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Understanding Chemicals

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Old 21 Oct 2003, 09:53 am
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Default Understanding Chemicals

I tried to paste this tip to Jody ( email) for the home page detailing tip section, but couldn't. So I posted it here. Maybe he can paste it there when he has time, for now, here you go> Gary

Understanding detailing terms and chemicals>

I thought this would be a good thing to post since many people don’t understand what companies are doing in the car care industry. Many terms are being misused, and the end result is the end user either buys something they don’t need, or use it for the wrong application, which can lead to disaster. So here you go, read, learn, and have some fun> Gary Kouba, owner Perfect Auto Finish, and Cruiser Fanatic.

Car wash shampoos
All-purpose Cleaners, (includes citrus based cleaners) Have no caustics in them
Engine cleaners (caustic based and high in alkaline)
Wheel cleaners, (beware of acid-based ones, and ones high in alkaline, DANGEROUS)
Carpet & upholstery shampoo, lo PH, brighteners and softeners, safe
Vinyl & leather cleaners, lo Ph, no caustics, mild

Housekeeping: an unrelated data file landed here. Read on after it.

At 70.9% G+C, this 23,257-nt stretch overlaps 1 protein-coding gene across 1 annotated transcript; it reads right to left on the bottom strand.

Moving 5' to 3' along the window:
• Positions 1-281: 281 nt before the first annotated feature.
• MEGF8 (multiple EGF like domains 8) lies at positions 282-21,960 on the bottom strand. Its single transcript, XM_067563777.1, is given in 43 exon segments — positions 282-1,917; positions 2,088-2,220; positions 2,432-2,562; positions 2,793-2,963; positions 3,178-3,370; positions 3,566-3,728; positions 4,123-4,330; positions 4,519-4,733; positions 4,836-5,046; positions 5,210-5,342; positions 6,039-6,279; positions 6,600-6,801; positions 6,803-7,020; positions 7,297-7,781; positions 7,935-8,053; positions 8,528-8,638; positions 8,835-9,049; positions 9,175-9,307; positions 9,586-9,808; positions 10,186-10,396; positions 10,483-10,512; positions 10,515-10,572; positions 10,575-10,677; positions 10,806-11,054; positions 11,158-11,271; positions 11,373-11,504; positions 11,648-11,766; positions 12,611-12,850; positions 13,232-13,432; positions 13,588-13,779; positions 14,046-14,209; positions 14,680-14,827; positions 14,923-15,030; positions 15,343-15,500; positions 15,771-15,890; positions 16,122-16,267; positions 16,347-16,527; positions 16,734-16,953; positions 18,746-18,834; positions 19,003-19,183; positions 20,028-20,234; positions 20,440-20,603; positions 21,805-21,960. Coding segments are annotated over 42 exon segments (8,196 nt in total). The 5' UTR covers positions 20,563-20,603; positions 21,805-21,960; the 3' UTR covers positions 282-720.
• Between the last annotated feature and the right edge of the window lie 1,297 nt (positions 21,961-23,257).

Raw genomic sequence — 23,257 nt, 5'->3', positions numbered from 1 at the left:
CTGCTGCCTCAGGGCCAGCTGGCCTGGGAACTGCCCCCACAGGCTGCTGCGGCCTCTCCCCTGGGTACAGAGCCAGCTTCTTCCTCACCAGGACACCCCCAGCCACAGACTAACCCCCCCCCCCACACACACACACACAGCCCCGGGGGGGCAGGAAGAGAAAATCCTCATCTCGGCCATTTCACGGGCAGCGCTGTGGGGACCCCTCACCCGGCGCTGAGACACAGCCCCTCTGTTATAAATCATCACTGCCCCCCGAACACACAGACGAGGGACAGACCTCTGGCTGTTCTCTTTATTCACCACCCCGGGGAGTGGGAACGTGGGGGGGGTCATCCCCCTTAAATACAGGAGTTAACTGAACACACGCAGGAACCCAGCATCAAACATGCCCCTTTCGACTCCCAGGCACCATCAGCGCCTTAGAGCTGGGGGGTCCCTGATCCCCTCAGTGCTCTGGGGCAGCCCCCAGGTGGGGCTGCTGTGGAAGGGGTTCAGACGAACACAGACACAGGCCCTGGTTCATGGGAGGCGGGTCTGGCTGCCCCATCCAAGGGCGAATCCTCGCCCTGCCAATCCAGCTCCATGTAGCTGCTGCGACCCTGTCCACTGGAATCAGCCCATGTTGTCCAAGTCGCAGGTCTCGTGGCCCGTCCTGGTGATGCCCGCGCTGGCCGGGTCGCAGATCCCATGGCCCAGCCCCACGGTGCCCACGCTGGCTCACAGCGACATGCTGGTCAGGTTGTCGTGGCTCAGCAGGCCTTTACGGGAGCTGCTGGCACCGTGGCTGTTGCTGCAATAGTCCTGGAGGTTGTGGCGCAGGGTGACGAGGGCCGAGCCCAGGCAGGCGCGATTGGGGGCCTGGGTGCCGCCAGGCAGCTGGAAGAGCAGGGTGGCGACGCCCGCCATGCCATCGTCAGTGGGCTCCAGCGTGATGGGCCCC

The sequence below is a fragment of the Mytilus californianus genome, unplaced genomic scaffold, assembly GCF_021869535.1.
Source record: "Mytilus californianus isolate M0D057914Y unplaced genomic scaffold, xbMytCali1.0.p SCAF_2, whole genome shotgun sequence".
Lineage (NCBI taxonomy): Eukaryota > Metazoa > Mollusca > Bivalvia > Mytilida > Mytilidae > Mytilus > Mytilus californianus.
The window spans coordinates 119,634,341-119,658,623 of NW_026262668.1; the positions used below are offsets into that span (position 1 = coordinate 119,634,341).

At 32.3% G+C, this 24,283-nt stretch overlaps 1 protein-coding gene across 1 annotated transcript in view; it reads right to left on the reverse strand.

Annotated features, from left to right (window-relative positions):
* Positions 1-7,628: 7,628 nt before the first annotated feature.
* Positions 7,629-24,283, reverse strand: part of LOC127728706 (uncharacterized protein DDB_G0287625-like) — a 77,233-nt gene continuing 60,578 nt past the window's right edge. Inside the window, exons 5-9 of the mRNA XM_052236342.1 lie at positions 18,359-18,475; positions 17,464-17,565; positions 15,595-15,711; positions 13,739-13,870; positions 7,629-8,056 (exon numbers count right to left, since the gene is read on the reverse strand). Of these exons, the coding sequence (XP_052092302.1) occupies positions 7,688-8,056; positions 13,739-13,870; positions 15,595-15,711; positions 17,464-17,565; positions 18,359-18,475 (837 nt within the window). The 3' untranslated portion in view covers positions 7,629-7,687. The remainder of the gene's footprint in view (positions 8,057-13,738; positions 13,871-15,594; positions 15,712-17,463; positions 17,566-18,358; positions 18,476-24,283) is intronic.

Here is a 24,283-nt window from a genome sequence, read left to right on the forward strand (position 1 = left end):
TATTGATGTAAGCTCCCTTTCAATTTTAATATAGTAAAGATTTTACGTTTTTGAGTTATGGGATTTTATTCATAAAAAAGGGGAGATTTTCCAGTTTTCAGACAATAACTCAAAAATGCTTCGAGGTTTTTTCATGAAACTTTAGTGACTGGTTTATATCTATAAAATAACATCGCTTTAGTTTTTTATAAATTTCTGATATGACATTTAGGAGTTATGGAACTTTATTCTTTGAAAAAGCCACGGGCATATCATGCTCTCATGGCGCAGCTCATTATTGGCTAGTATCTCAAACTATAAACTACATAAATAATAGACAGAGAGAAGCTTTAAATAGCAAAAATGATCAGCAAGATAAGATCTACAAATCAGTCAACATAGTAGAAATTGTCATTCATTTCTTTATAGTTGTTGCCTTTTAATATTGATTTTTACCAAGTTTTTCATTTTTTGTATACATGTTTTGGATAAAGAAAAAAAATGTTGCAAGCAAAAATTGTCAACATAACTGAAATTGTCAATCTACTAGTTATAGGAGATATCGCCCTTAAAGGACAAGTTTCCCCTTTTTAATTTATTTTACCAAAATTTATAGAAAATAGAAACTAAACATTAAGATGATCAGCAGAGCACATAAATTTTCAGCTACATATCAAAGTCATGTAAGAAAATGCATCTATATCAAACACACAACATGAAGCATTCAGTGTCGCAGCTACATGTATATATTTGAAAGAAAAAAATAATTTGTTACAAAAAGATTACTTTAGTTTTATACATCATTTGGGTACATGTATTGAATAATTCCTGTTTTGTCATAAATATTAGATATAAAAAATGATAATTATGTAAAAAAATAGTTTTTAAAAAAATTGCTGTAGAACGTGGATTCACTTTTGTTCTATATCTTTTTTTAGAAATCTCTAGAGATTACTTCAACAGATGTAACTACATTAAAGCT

These are designed for use with high-speed buffers, (experienced users only) the compound will break down under the heat of the buffer and provide cutting action required for serious paint correction. DO NOT USE COMPOUNDS BY HAND. I have seen many people damage their finish because they were not familiar with this term.


Products, which can either, have eliminators or fillers in them. Stay away from ones with fillers, as they will only cover up swirls, not remove them. They can have silicone or wax in them as well. Most SR are meant to be used with machines.


Many companies are misusing this term. True definition is a polish offers no protection. Some polish has some cleaners in them, some are pure. They are meant to smooth out minor surface blemishes (ones with cleaners), along with bringing out shine.


Technically a glaze is a swirl remover polish formulated for body shops, because it has no waxes or silicones in them. This is why you should not wax or seal new paint for 60 days, so the solvent in the paint can evaporate.

Can be made from Carnuaba, beeswax, very little durability, 30 – 40 days.
Companies are making a fortune on marketing wax, most people don’t know how cheap it is to process, and what they get is minimum protection. Comes in paste, liquid or crème.


Contain amino-functional silicones, (some even have up to 2% wax) solvent, water, and oil. Sealants are an evolution of wax to give better protection on today’s high tech finishes. They can last up to 6 times longer then conventional wax.


Either water-based or solvent based. Solvent dressings contain mineral spirits, which can damage rubber and your finish. Water based dressings come from a silicone emulsion formulator that mixes with water and anti-static agents and UV blockers. Water based dressings are all I recommend.


Made from beeswax, mink oil and other natural oils to replace oils lost from evaporation in your leather, no magic, just chemistry.


High solvent cleaners, come in different strengths. Can thin asphalt, tar, use with caution, as it is aggressive.

Gary Kouba>

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